Wednesday, August 29, 2007

The Birthplace of McGuffey's Reader

The GTOTD staff recently took a field trip to Oxford, Ohio, and the former home of William Holmes McGuffey.

In 1833, in that federal-style red brick home, McGuffey, then a Miami University professor, started teaching graded lessons to informal gatherings of neighborhood school children.

As decribed in an article by former Miami President Phillip R. Schriver, "These lessons incorporated new educational ideas McGuffey had already begun to formulate -- ideas that would benefit the children not only of Oxford and Ohio but of the entire nation.

"Disturbed by the overwhelming pessimism of the schoolbooks then in use in America, and by their preoccupation with death, McGuffey planned to infuse his lessons with the optimism of the frontier, with the belief that a good life could be earned in the here and now as well as in the years to come, and with a code of honor and morality stressing the rewards of honesty, virtue, and industry."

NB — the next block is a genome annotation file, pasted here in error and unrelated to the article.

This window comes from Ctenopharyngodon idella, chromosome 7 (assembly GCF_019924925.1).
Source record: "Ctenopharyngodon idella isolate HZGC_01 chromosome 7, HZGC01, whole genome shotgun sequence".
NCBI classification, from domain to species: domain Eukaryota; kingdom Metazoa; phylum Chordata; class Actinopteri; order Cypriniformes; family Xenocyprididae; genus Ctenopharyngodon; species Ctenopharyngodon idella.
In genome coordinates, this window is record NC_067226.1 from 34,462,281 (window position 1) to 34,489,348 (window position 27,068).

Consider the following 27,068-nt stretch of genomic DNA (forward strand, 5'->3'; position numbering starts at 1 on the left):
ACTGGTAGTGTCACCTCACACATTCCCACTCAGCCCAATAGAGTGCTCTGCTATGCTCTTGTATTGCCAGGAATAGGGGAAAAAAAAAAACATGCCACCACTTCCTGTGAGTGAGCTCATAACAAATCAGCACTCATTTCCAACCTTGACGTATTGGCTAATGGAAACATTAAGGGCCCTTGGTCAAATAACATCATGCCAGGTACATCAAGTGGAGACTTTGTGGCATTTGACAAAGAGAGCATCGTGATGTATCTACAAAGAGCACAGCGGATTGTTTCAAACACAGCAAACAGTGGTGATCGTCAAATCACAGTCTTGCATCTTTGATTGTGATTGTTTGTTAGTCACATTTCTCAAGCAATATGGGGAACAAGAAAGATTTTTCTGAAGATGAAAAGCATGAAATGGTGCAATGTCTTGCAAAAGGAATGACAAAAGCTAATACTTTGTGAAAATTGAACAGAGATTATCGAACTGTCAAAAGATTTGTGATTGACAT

Between 1834 and and 1836, McGuffey wrote his series of readers (six in all) that would eventually sell some 130 million copies. In some rural school districts, they are still used today.

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